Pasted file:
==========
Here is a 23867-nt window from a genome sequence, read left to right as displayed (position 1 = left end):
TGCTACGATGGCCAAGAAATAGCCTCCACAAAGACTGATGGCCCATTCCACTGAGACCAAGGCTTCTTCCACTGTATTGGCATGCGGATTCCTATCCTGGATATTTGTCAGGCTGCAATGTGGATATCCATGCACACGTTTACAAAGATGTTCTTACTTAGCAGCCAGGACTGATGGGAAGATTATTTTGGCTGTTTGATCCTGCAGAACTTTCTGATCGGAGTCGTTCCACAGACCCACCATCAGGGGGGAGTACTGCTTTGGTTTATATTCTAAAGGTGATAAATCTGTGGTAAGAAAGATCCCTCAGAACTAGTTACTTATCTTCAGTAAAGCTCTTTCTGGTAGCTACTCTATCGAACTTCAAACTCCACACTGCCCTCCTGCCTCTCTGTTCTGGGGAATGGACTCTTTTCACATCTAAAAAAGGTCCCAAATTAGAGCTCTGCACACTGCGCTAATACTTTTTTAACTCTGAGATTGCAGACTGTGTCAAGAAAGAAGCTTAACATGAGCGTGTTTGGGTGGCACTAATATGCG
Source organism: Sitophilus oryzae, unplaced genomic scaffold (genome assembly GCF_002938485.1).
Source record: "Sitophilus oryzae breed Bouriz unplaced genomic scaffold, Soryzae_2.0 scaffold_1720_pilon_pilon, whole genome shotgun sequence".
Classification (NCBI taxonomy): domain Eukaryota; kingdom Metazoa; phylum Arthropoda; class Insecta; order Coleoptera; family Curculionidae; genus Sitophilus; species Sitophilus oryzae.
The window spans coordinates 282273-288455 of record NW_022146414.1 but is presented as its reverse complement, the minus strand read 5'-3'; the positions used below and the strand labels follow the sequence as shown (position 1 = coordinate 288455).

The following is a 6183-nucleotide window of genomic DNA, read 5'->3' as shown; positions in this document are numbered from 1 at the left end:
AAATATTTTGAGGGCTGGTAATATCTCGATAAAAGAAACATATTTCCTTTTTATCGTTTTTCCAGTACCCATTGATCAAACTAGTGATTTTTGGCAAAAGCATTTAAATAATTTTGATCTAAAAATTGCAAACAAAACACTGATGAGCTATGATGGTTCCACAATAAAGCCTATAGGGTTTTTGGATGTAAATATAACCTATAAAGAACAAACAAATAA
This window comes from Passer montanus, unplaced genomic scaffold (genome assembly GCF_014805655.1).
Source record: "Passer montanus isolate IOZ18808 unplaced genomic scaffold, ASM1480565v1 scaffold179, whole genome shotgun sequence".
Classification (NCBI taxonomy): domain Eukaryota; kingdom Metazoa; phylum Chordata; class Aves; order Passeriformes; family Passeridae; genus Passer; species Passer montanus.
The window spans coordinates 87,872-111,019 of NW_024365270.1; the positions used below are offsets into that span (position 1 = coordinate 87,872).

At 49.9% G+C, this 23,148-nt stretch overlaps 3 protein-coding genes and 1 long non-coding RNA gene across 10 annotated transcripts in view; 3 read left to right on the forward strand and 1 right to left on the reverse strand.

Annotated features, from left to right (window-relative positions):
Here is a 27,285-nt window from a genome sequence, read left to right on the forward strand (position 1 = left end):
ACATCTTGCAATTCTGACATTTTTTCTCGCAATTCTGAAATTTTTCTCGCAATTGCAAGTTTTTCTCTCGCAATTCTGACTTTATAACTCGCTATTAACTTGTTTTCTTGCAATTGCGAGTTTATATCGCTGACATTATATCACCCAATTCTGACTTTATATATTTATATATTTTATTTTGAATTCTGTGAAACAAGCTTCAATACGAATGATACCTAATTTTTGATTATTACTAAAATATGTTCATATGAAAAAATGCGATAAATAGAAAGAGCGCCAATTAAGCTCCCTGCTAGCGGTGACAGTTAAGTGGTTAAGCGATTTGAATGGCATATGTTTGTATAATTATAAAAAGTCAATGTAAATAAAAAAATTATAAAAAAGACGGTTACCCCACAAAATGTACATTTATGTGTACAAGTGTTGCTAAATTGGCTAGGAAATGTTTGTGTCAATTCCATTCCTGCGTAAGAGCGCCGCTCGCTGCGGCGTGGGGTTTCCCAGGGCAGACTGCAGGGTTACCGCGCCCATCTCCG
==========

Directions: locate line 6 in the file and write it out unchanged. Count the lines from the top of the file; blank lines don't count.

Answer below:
The window spans coordinates 282273-288455 of record NW_022146414.1 but is presented as its reverse complement, the minus strand read 5'-3'; the positions used below and the strand labels follow the sequence as shown (position 1 = coordinate 288455).